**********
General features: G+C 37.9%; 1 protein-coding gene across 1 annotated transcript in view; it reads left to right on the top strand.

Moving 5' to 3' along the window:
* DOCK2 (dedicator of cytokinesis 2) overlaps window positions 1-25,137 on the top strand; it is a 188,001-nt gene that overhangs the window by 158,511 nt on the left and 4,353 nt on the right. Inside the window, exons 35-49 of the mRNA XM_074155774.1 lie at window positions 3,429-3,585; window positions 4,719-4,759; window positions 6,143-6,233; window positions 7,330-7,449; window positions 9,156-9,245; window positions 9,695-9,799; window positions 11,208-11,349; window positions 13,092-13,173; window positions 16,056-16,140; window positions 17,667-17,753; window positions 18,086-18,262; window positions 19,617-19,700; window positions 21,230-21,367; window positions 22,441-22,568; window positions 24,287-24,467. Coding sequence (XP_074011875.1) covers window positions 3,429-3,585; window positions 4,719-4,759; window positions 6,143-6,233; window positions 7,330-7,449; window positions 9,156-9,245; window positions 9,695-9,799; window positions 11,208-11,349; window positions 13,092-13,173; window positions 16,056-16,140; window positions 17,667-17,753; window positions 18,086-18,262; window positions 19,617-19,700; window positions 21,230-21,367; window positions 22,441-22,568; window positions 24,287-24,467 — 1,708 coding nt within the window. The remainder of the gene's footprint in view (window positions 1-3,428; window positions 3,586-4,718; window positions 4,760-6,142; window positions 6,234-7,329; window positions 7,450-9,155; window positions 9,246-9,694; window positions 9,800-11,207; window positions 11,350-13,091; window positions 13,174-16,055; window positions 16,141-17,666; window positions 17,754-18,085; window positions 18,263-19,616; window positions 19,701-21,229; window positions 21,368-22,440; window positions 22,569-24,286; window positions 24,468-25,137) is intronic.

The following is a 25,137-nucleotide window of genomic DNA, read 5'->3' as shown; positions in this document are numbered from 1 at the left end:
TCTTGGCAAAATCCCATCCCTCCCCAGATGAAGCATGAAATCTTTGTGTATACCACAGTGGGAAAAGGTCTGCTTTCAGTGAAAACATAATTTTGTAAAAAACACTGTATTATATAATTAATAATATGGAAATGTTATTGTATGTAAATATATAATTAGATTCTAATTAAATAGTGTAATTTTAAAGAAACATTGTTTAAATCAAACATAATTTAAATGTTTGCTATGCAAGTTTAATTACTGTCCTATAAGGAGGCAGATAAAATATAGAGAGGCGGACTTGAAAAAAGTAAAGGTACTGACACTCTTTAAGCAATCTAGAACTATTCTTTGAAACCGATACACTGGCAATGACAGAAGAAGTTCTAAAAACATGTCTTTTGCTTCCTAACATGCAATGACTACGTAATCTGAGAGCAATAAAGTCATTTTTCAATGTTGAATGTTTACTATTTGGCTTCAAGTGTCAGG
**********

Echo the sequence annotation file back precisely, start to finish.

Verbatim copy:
General features: G+C 37.9%; 1 protein-coding gene across 1 annotated transcript in view; it reads left to right on the top strand.

Moving 5' to 3' along the window:
* DOCK2 (dedicator of cytokinesis 2) overlaps window positions 1-25,137 on the top strand; it is a 188,001-nt gene that overhangs the window by 158,511 nt on the left and 4,353 nt on the right. Inside the window, exons 35-49 of the mRNA XM_074155774.1 lie at window positions 3,429-3,585; window positions 4,719-4,759; window positions 6,143-6,233; window positions 7,330-7,449; window positions 9,156-9,245; window positions 9,695-9,799; window positions 11,208-11,349; window positions 13,092-13,173; window positions 16,056-16,140; window positions 17,667-17,753; window positions 18,086-18,262; window positions 19,617-19,700; window positions 21,230-21,367; window positions 22,441-22,568; window positions 24,287-24,467. Coding sequence (XP_074011875.1) covers window positions 3,429-3,585; window positions 4,719-4,759; window positions 6,143-6,233; window positions 7,330-7,449; window positions 9,156-9,245; window positions 9,695-9,799; window positions 11,208-11,349; window positions 13,092-13,173; window positions 16,056-16,140; window positions 17,667-17,753; window positions 18,086-18,262; window positions 19,617-19,700; window positions 21,230-21,367; window positions 22,441-22,568; window positions 24,287-24,467 — 1,708 coding nt within the window. The remainder of the gene's footprint in view (window positions 1-3,428; window positions 3,586-4,718; window positions 4,760-6,142; window positions 6,234-7,329; window positions 7,450-9,155; window positions 9,246-9,694; window positions 9,800-11,207; window positions 11,350-13,091; window positions 13,174-16,055; window positions 16,141-17,666; window positions 17,754-18,085; window positions 18,263-19,616; window positions 19,701-21,229; window positions 21,368-22,440; window positions 22,569-24,286; window positions 24,468-25,137) is intronic.

The following is a 25,137-nucleotide window of genomic DNA, read 5'->3' as shown; positions in this document are numbered from 1 at the left end:
TCTTGGCAAAATCCCATCCCTCCCCAGATGAAGCATGAAATCTTTGTGTATACCACAGTGGGAAAAGGTCTGCTTTCAGTGAAAACATAATTTTGTAAAAAACACTGTATTATATAATTAATAATATGGAAATGTTATTGTATGTAAATATATAATTAGATTCTAATTAAATAGTGTAATTTTAAAGAAACATTGTTTAAATCAAACATAATTTAAATGTTTGCTATGCAAGTTTAATTACTGTCCTATAAGGAGGCAGATAAAATATAGAGAGGCGGACTTGAAAAAAGTAAAGGTACTGACACTCTTTAAGCAATCTAGAACTATTCTTTGAAACCGATACACTGGCAATGACAGAAGAAGTTCTAAAAACATGTCTTTTGCTTCCTAACATGCAATGACTACGTAATCTGAGAGCAATAAAGTCATTTTTCAATGTTGAATGTTTACTATTTGGCTTCAAGTGTCAGG